Walk for Your Life! Restoring Neighborhood Walkways to Enhance Community Life, Improve Street Safety and Reduce Obesity
This is a book about walking but it is really about more than walking. It is about what we want our future to be. Will we leave our children a world where obesity and poor health is the norm or will we do what it takes to create an environment that supports health and wellness? Believe it or not, it all starts with walking. --James O. Hill, America On The Move
Our streets and roadways have become increasingly unsafe and unfriendly to pedestrians and bikers. Suburban sprawl makes driving a near-necessity. City planning focuses more on moving traffic than enabling people to move safely. And we are becoming alarmingly less healthy as our opportunities to walk are curtailed.
With obesity at an-all time high, America's sidewalks vanishing from our suburbs, pedestrians and bicyclists at risk along many thoroughfares, and a looming fuel crisis on the horizon, we need to re-evaluate personal and societal walking values. This thought-provoking book calls for the restoration of a walkable environment as a starting point for addressing these pressing issues.
- Urban Sprawl and Automobile Dependence
- Physical Inactivity and Health
- The Cost of Institutionalized Obesity
- Urban Design and Zoning Laws
NOW AVAILABLE IN E-BOOK FORMAT!
Vital Health E-Books are fully interactive scholar pdf's with advanced search capabilities, text-to-audio capability and can be purchased as on-line editions or as downloadable pdf's. You choose the price-- full price for full functionality, or lower pricing if copy and print functions are not needed. Perfect for researchers!
[Marie Demers, Ph.D.]
Reviews and Excerpts
I am delighted that at last there is a no-nonsense book on every aspect of walking. This empowering resource deserves a place on every person's book shelf. Karen Giblin, Founder and CEO, Red Hot Mamas
Click here for the Vision Magazine article by Marie on creating healthy communities.
Click here for a review from Baloghblog
Click here for a review by the UK group, 'Walking the way to Health Initiative'
Check out the Car-Free Times blog- great information and inspiration for lessening the impact of cars on the environment and more, plus a snippet for Walk For Your Life: Car-Free Times
Review of Walk For Your Life!
Conventional wisdom says that Americans are overweight because they consume a high fat, high calorie diet, but Demers makes a case for examining the effects of the automobile-dependent society on weight and well-being in Walk for Your Life.
In this book she describes the historical, ecological, and financial influences of urban sprawl on health behavior and provides several suggestions about how individuals can increase their walking time despite unfavorable environments.
She weaves in both the causes and the effects of society's dependence on the automobile in this interesting book. Americans use their automobiles because cities are creeping out into wide-open spaces where walking is inconvenient. Entrepreneurs are building subdivisions and businesses that use up natural habitats, shrinking the ‘human habitat.' In the suburbs, getting somewhere requires automobile transportation. Combined with the faster pace of modern life, people do not have time to walk to their destinations. Shopping centers and industrial parks lend themselves to pedestrian-unfriendly intersections. Walking becomes a chore and utilitarian walking is actually stigmatized in a society fascinated with slick, fast cars and family-sized vehicles. The sedentary lifestyle is further reinforced by society's dependence on convenience. Denser, older communities are more walker-friendly, with New York City topping the list. Parks, stores, schools, and much more are in close proximity in neighborhoods in densely-populated cities, so walking is more convenient and often necessary.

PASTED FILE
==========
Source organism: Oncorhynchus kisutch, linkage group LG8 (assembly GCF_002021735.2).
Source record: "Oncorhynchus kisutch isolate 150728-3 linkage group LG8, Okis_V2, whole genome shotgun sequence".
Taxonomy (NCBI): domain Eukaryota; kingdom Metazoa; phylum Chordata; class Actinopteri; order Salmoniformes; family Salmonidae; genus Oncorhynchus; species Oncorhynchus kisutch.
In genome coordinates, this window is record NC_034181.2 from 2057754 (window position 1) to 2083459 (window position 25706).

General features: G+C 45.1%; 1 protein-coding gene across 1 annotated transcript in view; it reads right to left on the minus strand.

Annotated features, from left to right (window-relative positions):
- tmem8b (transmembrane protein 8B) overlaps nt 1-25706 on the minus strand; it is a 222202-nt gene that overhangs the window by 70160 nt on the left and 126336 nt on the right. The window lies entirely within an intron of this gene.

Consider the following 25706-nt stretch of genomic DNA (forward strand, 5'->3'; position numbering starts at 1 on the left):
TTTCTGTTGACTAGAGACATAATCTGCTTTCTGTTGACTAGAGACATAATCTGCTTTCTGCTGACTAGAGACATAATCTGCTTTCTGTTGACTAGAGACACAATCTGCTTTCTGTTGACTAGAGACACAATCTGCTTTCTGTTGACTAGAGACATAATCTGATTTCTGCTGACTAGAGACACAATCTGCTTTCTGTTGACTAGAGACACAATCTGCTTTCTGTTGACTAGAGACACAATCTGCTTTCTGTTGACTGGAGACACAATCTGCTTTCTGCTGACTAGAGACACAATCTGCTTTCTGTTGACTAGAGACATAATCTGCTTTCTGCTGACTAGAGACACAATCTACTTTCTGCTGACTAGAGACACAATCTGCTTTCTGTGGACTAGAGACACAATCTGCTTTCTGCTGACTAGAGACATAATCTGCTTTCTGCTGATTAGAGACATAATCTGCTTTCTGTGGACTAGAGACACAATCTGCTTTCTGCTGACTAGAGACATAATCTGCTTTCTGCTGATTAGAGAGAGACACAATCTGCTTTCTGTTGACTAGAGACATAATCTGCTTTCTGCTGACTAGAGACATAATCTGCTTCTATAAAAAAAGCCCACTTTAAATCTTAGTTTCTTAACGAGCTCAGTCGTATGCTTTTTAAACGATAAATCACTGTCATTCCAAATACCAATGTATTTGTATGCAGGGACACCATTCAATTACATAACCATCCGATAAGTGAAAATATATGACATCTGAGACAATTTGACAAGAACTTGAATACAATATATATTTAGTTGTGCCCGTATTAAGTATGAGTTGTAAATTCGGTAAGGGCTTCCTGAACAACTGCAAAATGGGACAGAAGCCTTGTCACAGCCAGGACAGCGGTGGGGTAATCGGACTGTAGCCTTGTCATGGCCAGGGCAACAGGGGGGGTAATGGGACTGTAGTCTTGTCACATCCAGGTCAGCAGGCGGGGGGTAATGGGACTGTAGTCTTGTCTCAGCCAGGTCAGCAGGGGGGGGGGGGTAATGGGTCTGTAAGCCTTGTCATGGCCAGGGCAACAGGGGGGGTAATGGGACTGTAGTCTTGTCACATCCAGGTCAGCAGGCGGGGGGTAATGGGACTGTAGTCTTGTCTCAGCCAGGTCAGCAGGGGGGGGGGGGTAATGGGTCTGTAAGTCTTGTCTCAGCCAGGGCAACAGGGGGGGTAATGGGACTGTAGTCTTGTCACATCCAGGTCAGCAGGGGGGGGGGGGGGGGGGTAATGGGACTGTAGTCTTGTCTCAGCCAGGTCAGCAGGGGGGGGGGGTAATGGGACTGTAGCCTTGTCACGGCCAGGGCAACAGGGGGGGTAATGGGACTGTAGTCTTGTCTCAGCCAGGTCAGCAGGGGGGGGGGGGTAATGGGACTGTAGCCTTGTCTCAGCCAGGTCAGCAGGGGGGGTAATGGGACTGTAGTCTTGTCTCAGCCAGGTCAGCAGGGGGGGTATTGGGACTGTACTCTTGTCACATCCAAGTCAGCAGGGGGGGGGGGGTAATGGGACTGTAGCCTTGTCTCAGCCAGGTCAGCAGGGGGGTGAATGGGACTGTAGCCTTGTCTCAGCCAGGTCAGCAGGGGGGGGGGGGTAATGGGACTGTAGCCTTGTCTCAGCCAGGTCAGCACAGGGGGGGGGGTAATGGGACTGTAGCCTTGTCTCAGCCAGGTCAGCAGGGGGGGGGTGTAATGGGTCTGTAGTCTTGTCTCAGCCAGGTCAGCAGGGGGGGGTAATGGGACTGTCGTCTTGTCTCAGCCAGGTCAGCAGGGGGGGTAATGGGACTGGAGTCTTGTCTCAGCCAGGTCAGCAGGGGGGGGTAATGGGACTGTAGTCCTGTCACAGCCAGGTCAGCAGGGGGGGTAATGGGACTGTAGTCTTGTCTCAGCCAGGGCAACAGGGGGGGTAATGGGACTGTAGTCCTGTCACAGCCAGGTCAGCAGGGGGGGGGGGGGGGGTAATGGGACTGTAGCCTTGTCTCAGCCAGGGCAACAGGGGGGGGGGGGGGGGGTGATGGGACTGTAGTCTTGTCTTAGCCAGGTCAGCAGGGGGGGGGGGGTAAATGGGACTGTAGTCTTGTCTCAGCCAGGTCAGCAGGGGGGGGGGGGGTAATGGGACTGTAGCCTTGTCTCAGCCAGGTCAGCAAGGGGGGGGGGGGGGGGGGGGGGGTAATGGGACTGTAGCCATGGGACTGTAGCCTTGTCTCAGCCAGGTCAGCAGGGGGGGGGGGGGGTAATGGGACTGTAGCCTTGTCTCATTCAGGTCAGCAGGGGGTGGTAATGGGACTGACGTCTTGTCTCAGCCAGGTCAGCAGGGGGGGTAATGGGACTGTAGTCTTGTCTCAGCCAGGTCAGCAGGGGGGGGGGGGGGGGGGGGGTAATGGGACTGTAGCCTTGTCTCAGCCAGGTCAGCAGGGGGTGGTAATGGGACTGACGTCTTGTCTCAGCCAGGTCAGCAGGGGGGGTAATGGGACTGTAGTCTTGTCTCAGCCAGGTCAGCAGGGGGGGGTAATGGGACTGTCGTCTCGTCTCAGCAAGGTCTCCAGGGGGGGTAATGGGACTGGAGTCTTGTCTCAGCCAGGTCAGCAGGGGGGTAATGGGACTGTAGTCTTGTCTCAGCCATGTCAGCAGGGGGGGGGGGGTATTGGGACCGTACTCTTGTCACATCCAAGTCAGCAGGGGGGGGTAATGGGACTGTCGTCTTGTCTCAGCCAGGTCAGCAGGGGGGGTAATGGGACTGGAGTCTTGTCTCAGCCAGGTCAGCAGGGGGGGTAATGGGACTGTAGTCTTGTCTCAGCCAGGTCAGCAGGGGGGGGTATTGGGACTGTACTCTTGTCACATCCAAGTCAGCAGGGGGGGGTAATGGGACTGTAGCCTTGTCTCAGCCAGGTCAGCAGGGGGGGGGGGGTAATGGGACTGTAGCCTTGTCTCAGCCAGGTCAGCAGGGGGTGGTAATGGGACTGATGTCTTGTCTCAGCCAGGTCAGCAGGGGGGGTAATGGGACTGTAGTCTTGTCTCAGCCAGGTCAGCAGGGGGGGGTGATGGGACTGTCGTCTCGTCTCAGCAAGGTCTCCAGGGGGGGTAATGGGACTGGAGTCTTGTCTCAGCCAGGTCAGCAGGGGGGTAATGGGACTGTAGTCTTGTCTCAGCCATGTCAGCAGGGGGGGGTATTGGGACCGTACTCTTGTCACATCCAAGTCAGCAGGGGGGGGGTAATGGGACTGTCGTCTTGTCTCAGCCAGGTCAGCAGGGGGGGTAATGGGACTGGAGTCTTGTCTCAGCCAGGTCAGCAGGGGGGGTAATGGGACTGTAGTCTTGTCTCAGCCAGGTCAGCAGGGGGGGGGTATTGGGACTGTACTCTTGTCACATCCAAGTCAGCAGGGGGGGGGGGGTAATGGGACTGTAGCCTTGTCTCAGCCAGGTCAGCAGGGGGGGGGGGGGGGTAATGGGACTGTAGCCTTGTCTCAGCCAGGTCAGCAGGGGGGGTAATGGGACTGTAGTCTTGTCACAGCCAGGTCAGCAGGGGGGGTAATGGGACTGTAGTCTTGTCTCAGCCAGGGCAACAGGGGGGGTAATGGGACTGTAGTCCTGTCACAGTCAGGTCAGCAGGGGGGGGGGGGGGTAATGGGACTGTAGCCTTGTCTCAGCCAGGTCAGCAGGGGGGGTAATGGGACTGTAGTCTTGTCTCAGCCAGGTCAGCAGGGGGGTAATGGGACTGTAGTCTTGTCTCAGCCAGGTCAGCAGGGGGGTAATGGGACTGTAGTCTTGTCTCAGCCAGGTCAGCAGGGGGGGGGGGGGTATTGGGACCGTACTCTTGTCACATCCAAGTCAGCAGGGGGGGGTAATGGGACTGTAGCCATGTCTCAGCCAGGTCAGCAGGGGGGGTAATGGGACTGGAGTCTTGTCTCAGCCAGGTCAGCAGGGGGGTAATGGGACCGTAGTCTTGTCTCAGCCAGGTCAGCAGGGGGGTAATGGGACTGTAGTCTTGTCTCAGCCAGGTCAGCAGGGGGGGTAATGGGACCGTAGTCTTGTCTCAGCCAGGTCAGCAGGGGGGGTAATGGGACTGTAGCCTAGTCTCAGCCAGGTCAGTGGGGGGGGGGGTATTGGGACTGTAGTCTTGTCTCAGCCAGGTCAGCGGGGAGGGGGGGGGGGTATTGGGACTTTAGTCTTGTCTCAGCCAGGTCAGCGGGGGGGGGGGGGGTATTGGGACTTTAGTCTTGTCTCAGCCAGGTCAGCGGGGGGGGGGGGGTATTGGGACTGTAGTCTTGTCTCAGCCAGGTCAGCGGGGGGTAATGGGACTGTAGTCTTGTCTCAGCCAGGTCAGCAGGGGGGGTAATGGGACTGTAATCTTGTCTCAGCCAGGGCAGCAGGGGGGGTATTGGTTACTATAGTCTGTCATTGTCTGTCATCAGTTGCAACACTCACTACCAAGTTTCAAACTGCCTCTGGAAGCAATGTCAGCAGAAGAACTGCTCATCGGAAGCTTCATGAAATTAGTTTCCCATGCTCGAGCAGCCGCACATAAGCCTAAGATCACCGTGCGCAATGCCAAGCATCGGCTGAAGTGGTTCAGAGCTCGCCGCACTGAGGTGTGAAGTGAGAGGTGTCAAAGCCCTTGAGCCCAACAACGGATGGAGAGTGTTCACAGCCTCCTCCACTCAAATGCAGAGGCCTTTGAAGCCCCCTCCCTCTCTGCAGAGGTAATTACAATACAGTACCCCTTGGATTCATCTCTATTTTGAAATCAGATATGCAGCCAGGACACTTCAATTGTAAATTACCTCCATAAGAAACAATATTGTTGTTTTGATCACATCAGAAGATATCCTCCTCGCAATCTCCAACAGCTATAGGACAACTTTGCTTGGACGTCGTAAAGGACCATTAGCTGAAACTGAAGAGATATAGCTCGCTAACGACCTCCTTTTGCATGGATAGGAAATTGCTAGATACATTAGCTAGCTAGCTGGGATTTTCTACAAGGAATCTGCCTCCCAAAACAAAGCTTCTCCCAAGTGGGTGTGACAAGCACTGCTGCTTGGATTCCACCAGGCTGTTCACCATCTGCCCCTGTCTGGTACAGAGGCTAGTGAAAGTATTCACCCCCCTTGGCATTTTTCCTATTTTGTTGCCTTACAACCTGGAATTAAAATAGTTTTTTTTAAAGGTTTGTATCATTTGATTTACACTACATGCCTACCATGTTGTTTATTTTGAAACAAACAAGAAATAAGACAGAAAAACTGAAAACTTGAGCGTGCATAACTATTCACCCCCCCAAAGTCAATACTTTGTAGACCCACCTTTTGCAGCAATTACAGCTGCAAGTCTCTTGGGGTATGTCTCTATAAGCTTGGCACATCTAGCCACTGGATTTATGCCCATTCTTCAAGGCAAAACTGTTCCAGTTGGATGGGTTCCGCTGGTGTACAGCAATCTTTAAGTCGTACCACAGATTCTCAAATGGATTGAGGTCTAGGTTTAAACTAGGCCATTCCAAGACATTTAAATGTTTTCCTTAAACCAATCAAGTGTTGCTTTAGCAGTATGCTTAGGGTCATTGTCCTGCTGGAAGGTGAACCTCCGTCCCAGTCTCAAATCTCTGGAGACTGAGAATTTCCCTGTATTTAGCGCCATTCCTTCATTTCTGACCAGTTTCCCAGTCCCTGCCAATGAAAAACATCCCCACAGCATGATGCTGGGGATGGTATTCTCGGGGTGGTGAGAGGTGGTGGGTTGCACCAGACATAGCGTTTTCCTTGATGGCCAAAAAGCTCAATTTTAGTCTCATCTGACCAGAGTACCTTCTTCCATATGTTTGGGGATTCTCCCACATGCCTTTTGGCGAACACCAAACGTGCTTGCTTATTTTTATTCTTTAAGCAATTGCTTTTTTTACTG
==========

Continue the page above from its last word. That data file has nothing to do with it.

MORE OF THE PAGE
Walk for Your Life contains so much detail that the reading becomes repetitive and some material seems tangential to the main points of the book. This drawback is understandable due to the complexity of the book's message, and the message is clear. Statements are backed up by solid evidence. The approach the author uses is scholarly, yet the flow and writing style are smooth and easy to understand. Excellent pictures and tables illustrate the points made in the text. Graphs are based on well-referenced studies and constructed for instant understanding.
Demers provides solutions for both communities and individuals in the final section of the book. For example, walkable neighborhoods could be designed for convenience and safety, featuring hiking and biking trails and links to public transportation. Individuals can increase the amount they walk and exercise by slowing the pace of their lives and seeking opportunities to walk rather than to use the car. Additionally, the last chapter of the book outlines Internet resources for people interested in pursuing a healthy lifestyle.
Walk for Your Life would be an excellent book for anyone interested in exercise, ecology, health promotion, history, and urban planning, to name a few, and could be used as a supplemental text for multiple college-level courses.